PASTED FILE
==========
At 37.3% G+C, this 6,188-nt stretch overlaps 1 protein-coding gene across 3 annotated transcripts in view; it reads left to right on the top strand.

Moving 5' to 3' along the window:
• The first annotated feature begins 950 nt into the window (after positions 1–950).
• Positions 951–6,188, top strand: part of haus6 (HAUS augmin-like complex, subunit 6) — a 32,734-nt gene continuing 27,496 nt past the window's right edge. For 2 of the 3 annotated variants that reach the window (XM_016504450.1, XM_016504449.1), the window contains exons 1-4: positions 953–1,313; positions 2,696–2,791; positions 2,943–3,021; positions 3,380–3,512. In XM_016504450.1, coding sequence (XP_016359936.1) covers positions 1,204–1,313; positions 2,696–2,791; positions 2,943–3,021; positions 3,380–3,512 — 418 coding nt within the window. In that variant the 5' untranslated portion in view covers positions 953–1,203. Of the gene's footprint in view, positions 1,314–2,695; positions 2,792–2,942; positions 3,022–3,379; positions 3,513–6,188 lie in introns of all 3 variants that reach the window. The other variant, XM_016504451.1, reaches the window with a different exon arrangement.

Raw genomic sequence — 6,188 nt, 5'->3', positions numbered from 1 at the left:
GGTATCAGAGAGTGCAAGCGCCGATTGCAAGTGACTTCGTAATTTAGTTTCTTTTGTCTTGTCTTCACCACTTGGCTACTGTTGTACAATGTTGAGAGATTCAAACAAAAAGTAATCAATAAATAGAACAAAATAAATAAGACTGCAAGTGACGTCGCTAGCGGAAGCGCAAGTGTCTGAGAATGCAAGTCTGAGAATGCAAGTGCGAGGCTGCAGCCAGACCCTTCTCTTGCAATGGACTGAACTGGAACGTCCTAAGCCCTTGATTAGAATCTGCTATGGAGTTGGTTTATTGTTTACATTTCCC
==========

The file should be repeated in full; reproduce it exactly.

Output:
At 37.3% G+C, this 6,188-nt stretch overlaps 1 protein-coding gene across 3 annotated transcripts in view; it reads left to right on the top strand.

Moving 5' to 3' along the window:
• The first annotated feature begins 950 nt into the window (after positions 1–950).
• Positions 951–6,188, top strand: part of haus6 (HAUS augmin-like complex, subunit 6) — a 32,734-nt gene continuing 27,496 nt past the window's right edge. For 2 of the 3 annotated variants that reach the window (XM_016504450.1, XM_016504449.1), the window contains exons 1-4: positions 953–1,313; positions 2,696–2,791; positions 2,943–3,021; positions 3,380–3,512. In XM_016504450.1, coding sequence (XP_016359936.1) covers positions 1,204–1,313; positions 2,696–2,791; positions 2,943–3,021; positions 3,380–3,512 — 418 coding nt within the window. In that variant the 5' untranslated portion in view covers positions 953–1,203. Of the gene's footprint in view, positions 1,314–2,695; positions 2,792–2,942; positions 3,022–3,379; positions 3,513–6,188 lie in introns of all 3 variants that reach the window. The other variant, XM_016504451.1, reaches the window with a different exon arrangement.

Raw genomic sequence — 6,188 nt, 5'->3', positions numbered from 1 at the left:
GGTATCAGAGAGTGCAAGCGCCGATTGCAAGTGACTTCGTAATTTAGTTTCTTTTGTCTTGTCTTCACCACTTGGCTACTGTTGTACAATGTTGAGAGATTCAAACAAAAAGTAATCAATAAATAGAACAAAATAAATAAGACTGCAAGTGACGTCGCTAGCGGAAGCGCAAGTGTCTGAGAATGCAAGTCTGAGAATGCAAGTGCGAGGCTGCAGCCAGACCCTTCTCTTGCAATGGACTGAACTGGAACGTCCTAAGCCCTTGATTAGAATCTGCTATGGAGTTGGTTTATTGTTTACATTTCCC